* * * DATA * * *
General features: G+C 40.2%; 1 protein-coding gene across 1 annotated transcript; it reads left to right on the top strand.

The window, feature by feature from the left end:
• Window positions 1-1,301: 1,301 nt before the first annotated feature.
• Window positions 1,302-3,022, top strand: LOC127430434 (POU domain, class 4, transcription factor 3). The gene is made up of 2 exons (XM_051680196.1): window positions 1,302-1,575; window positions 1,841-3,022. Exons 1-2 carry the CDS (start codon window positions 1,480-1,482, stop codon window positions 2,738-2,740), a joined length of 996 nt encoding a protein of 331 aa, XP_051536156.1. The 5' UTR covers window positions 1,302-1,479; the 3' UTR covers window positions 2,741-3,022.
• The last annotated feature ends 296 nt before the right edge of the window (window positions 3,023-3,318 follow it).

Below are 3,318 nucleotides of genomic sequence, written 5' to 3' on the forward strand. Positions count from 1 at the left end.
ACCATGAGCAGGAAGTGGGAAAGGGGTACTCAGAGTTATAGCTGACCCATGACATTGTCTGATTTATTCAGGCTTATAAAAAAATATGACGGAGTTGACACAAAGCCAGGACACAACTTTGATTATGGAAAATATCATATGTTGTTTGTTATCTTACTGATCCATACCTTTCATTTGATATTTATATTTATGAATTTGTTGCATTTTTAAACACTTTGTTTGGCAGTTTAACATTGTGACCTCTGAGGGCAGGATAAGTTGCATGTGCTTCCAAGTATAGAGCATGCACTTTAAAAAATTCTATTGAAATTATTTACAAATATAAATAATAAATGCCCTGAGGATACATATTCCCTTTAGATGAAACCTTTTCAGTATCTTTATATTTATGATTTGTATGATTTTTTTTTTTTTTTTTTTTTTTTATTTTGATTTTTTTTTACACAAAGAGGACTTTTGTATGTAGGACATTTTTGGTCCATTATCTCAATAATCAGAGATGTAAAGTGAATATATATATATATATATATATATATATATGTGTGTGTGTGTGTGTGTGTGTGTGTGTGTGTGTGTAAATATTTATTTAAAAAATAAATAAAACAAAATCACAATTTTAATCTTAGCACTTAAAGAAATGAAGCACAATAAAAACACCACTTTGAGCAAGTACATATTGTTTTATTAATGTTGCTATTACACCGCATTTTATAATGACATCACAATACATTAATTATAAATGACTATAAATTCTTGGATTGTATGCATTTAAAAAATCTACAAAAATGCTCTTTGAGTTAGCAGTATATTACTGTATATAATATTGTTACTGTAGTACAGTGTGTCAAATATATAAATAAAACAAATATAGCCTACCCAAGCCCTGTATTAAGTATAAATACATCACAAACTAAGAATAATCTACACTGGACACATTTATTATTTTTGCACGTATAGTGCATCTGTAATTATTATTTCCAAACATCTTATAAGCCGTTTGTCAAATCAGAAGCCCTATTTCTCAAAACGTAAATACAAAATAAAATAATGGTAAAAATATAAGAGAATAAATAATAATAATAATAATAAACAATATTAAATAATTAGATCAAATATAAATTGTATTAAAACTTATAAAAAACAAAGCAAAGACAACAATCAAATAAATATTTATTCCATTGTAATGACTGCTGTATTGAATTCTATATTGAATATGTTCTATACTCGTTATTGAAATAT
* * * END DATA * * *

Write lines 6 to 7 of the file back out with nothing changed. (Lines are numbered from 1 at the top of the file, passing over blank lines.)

Below are 3,318 nucleotides of genomic sequence, written 5' to 3' on the forward strand. Positions count from 1 at the left end.
ACCATGAGCAGGAAGTGGGAAAGGGGTACTCAGAGTTATAGCTGACCCATGACATTGTCTGATTTATTCAGGCTTATAAAAAAATATGACGGAGTTGACACAAAGCCAGGACACAACTTTGATTATGGAAAATATCATATGTTGTTTGTTATCTTACTGATCCATACCTTTCATTTGATATTTATATTTATGAATTTGTTGCATTTTTAAACACTTTGTTTGGCAGTTTAACATTGTGACCTCTGAGGGCAGGATAAGTTGCATGTGCTTCCAAGTATAGAGCATGCACTTTAAAAAATTCTATTGAAATTATTTACAAATATAAATAATAAATGCCCTGAGGATACATATTCCCTTTAGATGAAACCTTTTCAGTATCTTTATATTTATGATTTGTATGATTTTTTTTTTTTTTTTTTTTTTTTATTTTGATTTTTTTTTACACAAAGAGGACTTTTGTATGTAGGACATTTTTGGTCCATTATCTCAATAATCAGAGATGTAAAGTGAATATATATATATATATATATATATATATATGTGTGTGTGTGTGTGTGTGTGTGTGTGTGTGTGTGTAAATATTTATTTAAAAAATAAATAAAACAAAATCACAATTTTAATCTTAGCACTTAAAGAAATGAAGCACAATAAAAACACCACTTTGAGCAAGTACATATTGTTTTATTAATGTTGCTATTACACCGCATTTTATAATGACATCACAATACATTAATTATAAATGACTATAAATTCTTGGATTGTATGCATTTAAAAAATCTACAAAAATGCTCTTTGAGTTAGCAGTATATTACTGTATATAATATTGTTACTGTAGTACAGTGTGTCAAATATATAAATAAAACAAATATAGCCTACCCAAGCCCTGTATTAAGTATAAATACATCACAAACTAAGAATAATCTACACTGGACACATTTATTATTTTTGCACGTATAGTGCATCTGTAATTATTATTTCCAAACATCTTATAAGCCGTTTGTCAAATCAGAAGCCCTATTTCTCAAAACGTAAATACAAAATAAAATAATGGTAAAAATATAAGAGAATAAATAATAATAATAATAATAAACAATATTAAATAATTAGATCAAATATAAATTGTATTAAAACTTATAAAAAACAAAGCAAAGACAACAATCAAATAAATATTTATTCCATTGTAATGACTGCTGTATTGAATTCTATATTGAATATGTTCTATACTCGTTATTGAAATAT